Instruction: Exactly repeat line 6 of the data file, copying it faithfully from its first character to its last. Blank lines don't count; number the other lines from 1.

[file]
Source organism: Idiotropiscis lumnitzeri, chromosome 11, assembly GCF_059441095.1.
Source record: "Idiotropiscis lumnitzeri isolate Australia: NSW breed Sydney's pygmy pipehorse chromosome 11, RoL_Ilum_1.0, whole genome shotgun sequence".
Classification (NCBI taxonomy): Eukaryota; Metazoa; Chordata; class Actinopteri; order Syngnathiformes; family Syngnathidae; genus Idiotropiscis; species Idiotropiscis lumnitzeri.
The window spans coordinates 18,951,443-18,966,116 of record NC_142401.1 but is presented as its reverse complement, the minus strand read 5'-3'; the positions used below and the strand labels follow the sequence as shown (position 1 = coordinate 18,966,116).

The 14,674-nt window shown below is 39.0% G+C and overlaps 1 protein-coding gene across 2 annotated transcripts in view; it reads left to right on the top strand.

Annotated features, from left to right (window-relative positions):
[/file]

Annotated features, from left to right (window-relative positions):